empty of future, renew the sign: lucent paradox, ineluctable trace ...

16.12.06

The (Un)Imaginable Future

for SKR


1. Baboon, we have travelled far ...

Look closely at a human embryo within a womb & you will find a cloud of retroviruses swarming the placenta, the remnants of an ancient infection. Without viruses, we might still be laying eggs. For protection, a single layer of an embryo's cells merges into a continuous barrier, a syncytium. Where embryologists spotted spheroid retroviruses budding from cells in a baboon placenta, 30 years ago. A viral gene was making a protein, syncytin, that caused human placental cells to fuse. An artificial molecule, a morpholino, prevented embryos from making the cell fusing proteins. Most inherited viruses are muffled versions of the original infectious forms. The missing viruses vanished when the inherited forms prevented reproduction within the host. HIV may finally be conquered by ancient biological means. It could even lead to a new human species. These few nonprogressors could go on to form the new species. We have the capacity to prevent it being an evolutionary event for the first time.

2. Refugia

Europe is off the hook. The North Atlantic Ocean system ferrying warm water northwards from the tropics is not about to shut down. The warm interglacial period that began when the Ice Age started to wane 17,000 years ago is nearly at an end. Plant & animal species can survive trying times by retreating to safe havens or refugia—places as small as a sheltered valley or a mountain top. Phylogeographers work from both ends—past & present—to determine what species might do in the future. Refugia were the source of colonisation by plants & animals after the Ice Age. The world’s deserts, from Africa & Asia to Australia, have been virtually ignored. In the wet tropics, the climatic & biological requirements of many different species have been determined, & where they held out in the past. The secret is to combine paleo data with genetic information about living species.

3. The Return of the Trees

Forests are increasing across the world after centuries of being destroyed. The increase is most rapid in Spain & the Ukraine, the decrease quickest in Nigeria & the Philippines. The great gains are in China & the United States. Brazil & Indonesia are losing the most. This great reversal could stop the styling of Skinhead Earth & by 2050, expand global forests by 10% or 300 million hectares, the area of India. Where forest coverage is stable. Forests expanded in Europe after the Black Death & diminished again in the Age of Exploration. French forestry records dating back to the Middle Ages show an arboreal renaissance unaffected by population increases. Wealth is an indicator in reversing deforestation. All countries with a GDP per capita higher than Chile’s ($US4600.00) have increased their forest cover since 1990. Replanting in China offsets Brazil’s annual loss of 3.1 million hectares. Indonesia felled a vast area of forest but harvested less timber than the US, which gained growing stock. The main danger to forests is fast-growing, poor populations who burn wood to cook, sell timber for cash & fell trees to plant crops. Harvesting biomass for fuel forestalls the restoration of land to nature.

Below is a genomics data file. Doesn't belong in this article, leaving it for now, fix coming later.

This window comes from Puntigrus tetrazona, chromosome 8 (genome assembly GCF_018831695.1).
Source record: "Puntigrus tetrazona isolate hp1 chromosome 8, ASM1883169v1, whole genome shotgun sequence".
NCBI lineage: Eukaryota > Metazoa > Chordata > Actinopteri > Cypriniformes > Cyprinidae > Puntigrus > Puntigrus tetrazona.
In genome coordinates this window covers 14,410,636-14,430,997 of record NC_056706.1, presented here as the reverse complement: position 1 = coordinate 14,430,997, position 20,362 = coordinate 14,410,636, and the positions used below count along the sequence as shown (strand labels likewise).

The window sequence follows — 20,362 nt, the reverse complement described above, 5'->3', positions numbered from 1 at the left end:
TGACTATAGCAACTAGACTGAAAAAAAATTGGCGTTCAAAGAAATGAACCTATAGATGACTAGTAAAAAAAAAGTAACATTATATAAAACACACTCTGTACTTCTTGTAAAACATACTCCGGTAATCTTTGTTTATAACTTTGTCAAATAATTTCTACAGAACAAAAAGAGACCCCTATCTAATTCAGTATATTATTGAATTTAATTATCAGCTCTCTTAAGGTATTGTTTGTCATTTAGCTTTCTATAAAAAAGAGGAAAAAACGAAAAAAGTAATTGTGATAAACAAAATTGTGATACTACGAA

4. Archaeology of the Brain

Above ground testing of nuclear bombs between 1955 & 1963 led to a big increase of radioactive carbon-14 in the atmosphere around the globe. Levels have since tapered off as the carbon-14 was absorbed by the oceans, plants & animals. A person born in 1963 has twice as much carbon-14 in their system as someone born in 1999. This carbon-14 bomb spike provides a unique opportunity to date human tissue. Carbon-14 levels in the DNA of cells reflect atmospheric levels at the time the cells were born. Levels in the neurons from all areas of the cerebral cortex are as high as the atmospheric levels at the time of each individual’s birth. Neurons of the cerebral cortex are thus the ones you were born with. We don’t make new neurons in this decision making region of the brain. Having a permanent population of cells that store information about language, maths & logic over a lifetime may be better than growing new na├»ve cells that have not been exposed to years of experience, as is the case with fish & frogs. Human muscle cells are fifteen years old, bone, ten years, liver, two, red blood cells, 120 days, outer skin layer, two weeks, gut lining cells, five days; unlike your hippocampus, which regenerates, your front brain is the same age as you are.


Baboon ... adapted from: The Australian, 1.11.06;

Refugia adapted from: The Australian, 8.11.06;

The Return of the Trees adapted from: The Australian, 22.11.06;

Archaeology of the Brain adapted from: The Sydney Morning Herald, 14.12.06.

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